Protect Children from All Abuses, Pope Says

By Philip Pullella
Reuters AlertNet [Vatican City]
January 29, 2004

VATICAN CITY, Jan 29 (Reuters) - Pope John Paul, whose Church is still reeling from a big sexual abuse scandal in the United States, on Thursday urged Catholics to defend children against all forms of exploitation and violence by adults.

The 83-year-old pope chose children as the theme for Catholic reflection during the 40-day season of Lent, which begins this year on February 25 and ends on Easter Sunday.

"There are young people who have been profoundly hurt by the violence of adults: sexual abuse, forced prostitution, involvement in the sale and use of drugs ...," he said in a message for Lent.

The scandal in the United States exploded two years ago with revelations of a cover-up of sexual abuse in the Archdiocese of Boston that led to the resignation of Cardinal Bernard Law.

Law was accused of failing to act on evidence that priests were abusing children. The church covered up the facts and allowed offenders to be transferred to new parishes, where they continued to victimise children.

The crisis quickly spread to other dioceses, leading to the suspension of hundreds of priests and the resignation of several bishops. Last September, the Boston archdiocese offered $85 million to settle the claims of some 500 victims.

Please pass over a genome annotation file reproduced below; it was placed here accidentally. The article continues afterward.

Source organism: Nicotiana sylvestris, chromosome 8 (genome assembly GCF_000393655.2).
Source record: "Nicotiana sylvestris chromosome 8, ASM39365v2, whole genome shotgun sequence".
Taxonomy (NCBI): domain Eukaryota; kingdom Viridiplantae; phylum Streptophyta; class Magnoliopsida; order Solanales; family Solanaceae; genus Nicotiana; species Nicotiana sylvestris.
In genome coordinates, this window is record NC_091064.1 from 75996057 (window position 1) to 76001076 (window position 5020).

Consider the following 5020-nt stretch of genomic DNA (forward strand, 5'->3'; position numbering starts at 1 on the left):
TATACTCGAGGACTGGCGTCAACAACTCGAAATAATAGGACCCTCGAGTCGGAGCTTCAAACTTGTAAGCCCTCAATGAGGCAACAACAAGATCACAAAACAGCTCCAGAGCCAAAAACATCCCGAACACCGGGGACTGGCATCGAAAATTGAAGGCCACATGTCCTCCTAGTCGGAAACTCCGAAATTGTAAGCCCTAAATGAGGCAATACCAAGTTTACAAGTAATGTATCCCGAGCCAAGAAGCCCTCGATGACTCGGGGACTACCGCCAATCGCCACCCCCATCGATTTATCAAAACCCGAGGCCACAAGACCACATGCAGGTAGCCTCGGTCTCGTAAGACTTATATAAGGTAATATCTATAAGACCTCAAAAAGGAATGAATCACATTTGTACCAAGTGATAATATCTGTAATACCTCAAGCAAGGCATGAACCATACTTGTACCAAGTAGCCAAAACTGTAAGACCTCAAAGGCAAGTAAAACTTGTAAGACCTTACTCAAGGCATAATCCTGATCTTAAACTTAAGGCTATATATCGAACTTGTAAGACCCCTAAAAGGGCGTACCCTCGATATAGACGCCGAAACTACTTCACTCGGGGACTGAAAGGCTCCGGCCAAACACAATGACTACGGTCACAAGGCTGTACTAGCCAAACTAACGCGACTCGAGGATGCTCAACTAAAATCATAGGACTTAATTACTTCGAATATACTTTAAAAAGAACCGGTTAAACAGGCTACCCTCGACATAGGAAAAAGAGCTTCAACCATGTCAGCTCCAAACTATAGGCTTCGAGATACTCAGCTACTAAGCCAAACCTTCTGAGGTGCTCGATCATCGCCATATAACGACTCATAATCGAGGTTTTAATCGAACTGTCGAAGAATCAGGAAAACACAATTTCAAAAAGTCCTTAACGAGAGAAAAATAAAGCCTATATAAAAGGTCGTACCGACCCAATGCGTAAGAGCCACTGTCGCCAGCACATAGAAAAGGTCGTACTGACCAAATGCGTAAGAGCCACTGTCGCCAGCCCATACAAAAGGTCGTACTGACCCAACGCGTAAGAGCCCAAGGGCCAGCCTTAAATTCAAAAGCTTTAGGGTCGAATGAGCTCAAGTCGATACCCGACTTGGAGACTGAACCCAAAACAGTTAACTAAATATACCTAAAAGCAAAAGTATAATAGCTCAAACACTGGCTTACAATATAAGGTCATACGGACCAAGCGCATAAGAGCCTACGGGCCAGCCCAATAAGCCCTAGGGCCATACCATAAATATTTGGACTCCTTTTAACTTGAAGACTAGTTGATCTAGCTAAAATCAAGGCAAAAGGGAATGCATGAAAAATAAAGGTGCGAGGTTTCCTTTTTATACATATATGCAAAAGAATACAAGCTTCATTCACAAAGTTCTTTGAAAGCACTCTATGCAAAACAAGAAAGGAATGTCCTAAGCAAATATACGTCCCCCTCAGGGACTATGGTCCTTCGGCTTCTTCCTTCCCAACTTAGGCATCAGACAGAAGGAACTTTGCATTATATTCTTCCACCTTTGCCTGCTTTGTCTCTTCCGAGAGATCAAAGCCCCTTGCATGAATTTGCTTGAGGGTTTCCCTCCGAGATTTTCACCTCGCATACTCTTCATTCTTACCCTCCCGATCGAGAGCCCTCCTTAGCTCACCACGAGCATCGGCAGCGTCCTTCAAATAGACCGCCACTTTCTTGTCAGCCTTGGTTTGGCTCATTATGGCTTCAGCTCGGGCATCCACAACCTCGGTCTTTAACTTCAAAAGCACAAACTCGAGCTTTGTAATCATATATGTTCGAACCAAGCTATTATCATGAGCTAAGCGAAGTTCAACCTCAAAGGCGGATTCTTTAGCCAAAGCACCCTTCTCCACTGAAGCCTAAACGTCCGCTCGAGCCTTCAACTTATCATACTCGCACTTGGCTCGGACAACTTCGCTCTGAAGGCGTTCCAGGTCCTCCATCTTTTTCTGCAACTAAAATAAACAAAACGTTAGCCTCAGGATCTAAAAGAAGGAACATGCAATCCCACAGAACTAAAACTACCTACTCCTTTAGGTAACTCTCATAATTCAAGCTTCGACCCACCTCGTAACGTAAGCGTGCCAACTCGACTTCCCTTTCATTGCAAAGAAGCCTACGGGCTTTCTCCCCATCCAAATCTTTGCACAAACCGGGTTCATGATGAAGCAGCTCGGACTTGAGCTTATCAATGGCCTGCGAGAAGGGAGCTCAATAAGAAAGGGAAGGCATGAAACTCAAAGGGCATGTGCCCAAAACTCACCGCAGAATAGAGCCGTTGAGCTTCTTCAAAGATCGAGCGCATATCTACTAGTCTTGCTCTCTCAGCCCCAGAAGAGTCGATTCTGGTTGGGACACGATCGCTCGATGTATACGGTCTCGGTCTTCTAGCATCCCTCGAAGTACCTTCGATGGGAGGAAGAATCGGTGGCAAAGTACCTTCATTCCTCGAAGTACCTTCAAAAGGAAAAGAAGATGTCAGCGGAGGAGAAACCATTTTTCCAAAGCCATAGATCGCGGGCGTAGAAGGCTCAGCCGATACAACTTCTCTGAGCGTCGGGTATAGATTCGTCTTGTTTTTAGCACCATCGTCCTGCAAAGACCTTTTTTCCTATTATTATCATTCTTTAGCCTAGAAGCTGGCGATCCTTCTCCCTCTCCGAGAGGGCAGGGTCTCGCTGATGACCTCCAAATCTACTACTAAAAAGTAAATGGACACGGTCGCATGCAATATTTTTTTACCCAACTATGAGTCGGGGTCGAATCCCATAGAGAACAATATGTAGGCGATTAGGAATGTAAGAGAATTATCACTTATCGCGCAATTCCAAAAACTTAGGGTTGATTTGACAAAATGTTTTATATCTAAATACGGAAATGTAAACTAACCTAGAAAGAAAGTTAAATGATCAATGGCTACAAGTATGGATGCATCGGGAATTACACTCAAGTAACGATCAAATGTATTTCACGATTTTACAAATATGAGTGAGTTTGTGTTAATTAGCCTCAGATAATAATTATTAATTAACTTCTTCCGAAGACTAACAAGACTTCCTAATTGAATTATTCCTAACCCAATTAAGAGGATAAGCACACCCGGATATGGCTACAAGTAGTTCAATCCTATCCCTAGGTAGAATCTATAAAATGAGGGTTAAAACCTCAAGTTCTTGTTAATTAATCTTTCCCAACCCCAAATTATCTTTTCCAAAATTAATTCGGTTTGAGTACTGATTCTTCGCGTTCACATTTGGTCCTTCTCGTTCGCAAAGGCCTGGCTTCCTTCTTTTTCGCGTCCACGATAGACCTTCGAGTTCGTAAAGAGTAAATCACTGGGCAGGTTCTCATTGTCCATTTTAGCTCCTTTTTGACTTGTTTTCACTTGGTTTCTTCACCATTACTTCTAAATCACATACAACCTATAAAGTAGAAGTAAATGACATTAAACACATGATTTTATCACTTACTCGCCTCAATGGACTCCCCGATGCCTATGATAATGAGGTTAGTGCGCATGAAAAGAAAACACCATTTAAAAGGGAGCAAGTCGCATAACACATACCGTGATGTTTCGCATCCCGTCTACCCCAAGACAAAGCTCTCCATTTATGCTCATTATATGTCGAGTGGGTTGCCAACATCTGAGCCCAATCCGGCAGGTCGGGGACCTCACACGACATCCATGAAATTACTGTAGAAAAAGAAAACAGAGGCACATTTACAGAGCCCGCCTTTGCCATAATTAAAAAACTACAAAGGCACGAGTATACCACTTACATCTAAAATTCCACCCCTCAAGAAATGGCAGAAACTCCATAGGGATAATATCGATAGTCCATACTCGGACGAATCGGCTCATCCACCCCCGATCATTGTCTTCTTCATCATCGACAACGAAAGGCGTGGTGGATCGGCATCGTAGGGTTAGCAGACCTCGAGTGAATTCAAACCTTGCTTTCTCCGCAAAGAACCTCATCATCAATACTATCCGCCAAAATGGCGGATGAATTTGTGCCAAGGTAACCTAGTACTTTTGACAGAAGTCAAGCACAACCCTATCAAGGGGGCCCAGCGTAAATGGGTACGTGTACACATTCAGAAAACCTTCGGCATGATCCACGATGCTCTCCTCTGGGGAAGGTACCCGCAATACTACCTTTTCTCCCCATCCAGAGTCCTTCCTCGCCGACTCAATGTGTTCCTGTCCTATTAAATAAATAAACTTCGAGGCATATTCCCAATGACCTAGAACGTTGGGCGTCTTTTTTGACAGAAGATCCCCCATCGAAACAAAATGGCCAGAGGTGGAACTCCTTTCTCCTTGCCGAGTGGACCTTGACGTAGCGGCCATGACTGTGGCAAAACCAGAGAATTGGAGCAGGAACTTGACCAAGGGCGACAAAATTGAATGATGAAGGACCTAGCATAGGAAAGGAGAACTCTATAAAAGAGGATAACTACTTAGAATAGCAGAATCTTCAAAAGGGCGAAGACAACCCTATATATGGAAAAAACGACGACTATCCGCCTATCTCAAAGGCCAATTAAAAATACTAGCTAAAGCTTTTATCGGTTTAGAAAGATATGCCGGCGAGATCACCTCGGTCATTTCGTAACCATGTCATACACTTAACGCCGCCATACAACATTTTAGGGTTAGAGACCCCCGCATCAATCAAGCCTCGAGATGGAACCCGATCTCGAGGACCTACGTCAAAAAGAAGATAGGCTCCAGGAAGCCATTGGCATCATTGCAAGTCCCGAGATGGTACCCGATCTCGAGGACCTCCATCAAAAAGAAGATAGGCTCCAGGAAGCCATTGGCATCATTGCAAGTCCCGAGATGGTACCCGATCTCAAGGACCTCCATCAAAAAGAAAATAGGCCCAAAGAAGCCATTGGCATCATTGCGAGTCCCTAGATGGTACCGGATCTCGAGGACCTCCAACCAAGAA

In his message, the pope did not specifically mention the scandal in the United States, where last month the Church claimed major progress in compliance with a charter to prevent abuse and deal with misconduct. Victims dismissed the results.


The pope included in his list of abuses "children forced to work or enlisted for combat; young children scarred forever by the breakup of the family, little ones caught up in the obscene trafficking of organs and persons." Earlier this month, the human rights group Coalition to Stop the Use of Child Soldiers said there had been "a massive increase in recruitment" in 2003."

It identified 18 countries in Africa, Asia, Latin America and the Middle East where child soldier issues loomed as human rights abuses in an armed conflict or its aftermath.

Children were being used as soldiers, sex slaves, labourers and spies, according to the report.

The pope also said Catholics had to devote greater attention to "the tragedy of AIDS and its devastating consequences in Africa," especially children affected by the disease.

According to the United Nations, 40 million people worldwide are living with HIV/AIDS, including an estimated 2.5 million children under 15 years old. About five million people were infected in 2003 and more than three million died.

The Catholic Church runs many programmes for AIDS victims throughout Africa but has been criticised for its opposition to condoms to stop the spread of the disease.

At the news conference presenting the pope's message, Archbishop Joseph Cordes, head of the Vatican's charity arm Cor Unum, said public pressure should be put on pharmaceutical companies to lower the price of AIDS medicines in Africa.


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